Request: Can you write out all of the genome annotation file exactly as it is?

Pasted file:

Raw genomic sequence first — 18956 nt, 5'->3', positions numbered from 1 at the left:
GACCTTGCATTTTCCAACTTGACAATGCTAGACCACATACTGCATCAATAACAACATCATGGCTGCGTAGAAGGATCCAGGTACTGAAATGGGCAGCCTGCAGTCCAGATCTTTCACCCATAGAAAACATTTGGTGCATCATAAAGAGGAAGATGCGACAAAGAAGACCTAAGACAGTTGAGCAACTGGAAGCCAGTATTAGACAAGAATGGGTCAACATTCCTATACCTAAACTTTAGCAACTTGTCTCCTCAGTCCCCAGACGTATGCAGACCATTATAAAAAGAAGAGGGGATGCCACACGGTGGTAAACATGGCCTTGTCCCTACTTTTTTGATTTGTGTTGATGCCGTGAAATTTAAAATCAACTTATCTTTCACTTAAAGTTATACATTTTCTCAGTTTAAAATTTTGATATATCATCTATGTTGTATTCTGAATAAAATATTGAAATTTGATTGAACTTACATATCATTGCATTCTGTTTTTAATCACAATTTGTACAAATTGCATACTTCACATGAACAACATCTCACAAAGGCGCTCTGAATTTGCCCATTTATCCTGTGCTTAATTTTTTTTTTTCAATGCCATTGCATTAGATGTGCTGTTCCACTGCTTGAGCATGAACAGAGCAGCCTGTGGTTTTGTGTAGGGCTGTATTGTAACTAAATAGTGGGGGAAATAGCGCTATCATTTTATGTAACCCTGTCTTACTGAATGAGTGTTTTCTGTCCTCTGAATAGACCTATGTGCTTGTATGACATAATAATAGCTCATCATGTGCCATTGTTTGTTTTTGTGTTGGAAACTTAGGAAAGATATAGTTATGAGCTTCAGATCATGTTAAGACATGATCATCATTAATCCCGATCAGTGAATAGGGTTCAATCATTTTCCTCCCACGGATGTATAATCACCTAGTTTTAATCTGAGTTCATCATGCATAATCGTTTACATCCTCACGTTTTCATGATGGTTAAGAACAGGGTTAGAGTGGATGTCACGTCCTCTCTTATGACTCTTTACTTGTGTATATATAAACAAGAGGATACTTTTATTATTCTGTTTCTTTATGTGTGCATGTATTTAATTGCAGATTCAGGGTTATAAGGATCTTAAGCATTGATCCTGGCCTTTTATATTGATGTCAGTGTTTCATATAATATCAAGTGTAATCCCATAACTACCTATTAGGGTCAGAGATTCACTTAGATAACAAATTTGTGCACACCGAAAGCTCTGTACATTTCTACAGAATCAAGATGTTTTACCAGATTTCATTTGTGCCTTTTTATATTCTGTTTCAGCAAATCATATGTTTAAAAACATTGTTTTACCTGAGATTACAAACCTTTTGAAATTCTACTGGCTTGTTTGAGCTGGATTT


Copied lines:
Raw genomic sequence first — 18956 nt, 5'->3', positions numbered from 1 at the left:
GACCTTGCATTTTCCAACTTGACAATGCTAGACCACATACTGCATCAATAACAACATCATGGCTGCGTAGAAGGATCCAGGTACTGAAATGGGCAGCCTGCAGTCCAGATCTTTCACCCATAGAAAACATTTGGTGCATCATAAAGAGGAAGATGCGACAAAGAAGACCTAAGACAGTTGAGCAACTGGAAGCCAGTATTAGACAAGAATGGGTCAACATTCCTATACCTAAACTTTAGCAACTTGTCTCCTCAGTCCCCAGACGTATGCAGACCATTATAAAAAGAAGAGGGGATGCCACACGGTGGTAAACATGGCCTTGTCCCTACTTTTTTGATTTGTGTTGATGCCGTGAAATTTAAAATCAACTTATCTTTCACTTAAAGTTATACATTTTCTCAGTTTAAAATTTTGATATATCATCTATGTTGTATTCTGAATAAAATATTGAAATTTGATTGAACTTACATATCATTGCATTCTGTTTTTAATCACAATTTGTACAAATTGCATACTTCACATGAACAACATCTCACAAAGGCGCTCTGAATTTGCCCATTTATCCTGTGCTTAATTTTTTTTTTTCAATGCCATTGCATTAGATGTGCTGTTCCACTGCTTGAGCATGAACAGAGCAGCCTGTGGTTTTGTGTAGGGCTGTATTGTAACTAAATAGTGGGGGAAATAGCGCTATCATTTTATGTAACCCTGTCTTACTGAATGAGTGTTTTCTGTCCTCTGAATAGACCTATGTGCTTGTATGACATAATAATAGCTCATCATGTGCCATTGTTTGTTTTTGTGTTGGAAACTTAGGAAAGATATAGTTATGAGCTTCAGATCATGTTAAGACATGATCATCATTAATCCCGATCAGTGAATAGGGTTCAATCATTTTCCTCCCACGGATGTATAATCACCTAGTTTTAATCTGAGTTCATCATGCATAATCGTTTACATCCTCACGTTTTCATGATGGTTAAGAACAGGGTTAGAGTGGATGTCACGTCCTCTCTTATGACTCTTTACTTGTGTATATATAAACAAGAGGATACTTTTATTATTCTGTTTCTTTATGTGTGCATGTATTTAATTGCAGATTCAGGGTTATAAGGATCTTAAGCATTGATCCTGGCCTTTTATATTGATGTCAGTGTTTCATATAATATCAAGTGTAATCCCATAACTACCTATTAGGGTCAGAGATTCACTTAGATAACAAATTTGTGCACACCGAAAGCTCTGTACATTTCTACAGAATCAAGATGTTTTACCAGATTTCATTTGTGCCTTTTTATATTCTGTTTCAGCAAATCATATGTTTAAAAACATTGTTTTACCTGAGATTACAAACCTTTTGAAATTCTACTGGCTTGTTTGAGCTGGATTT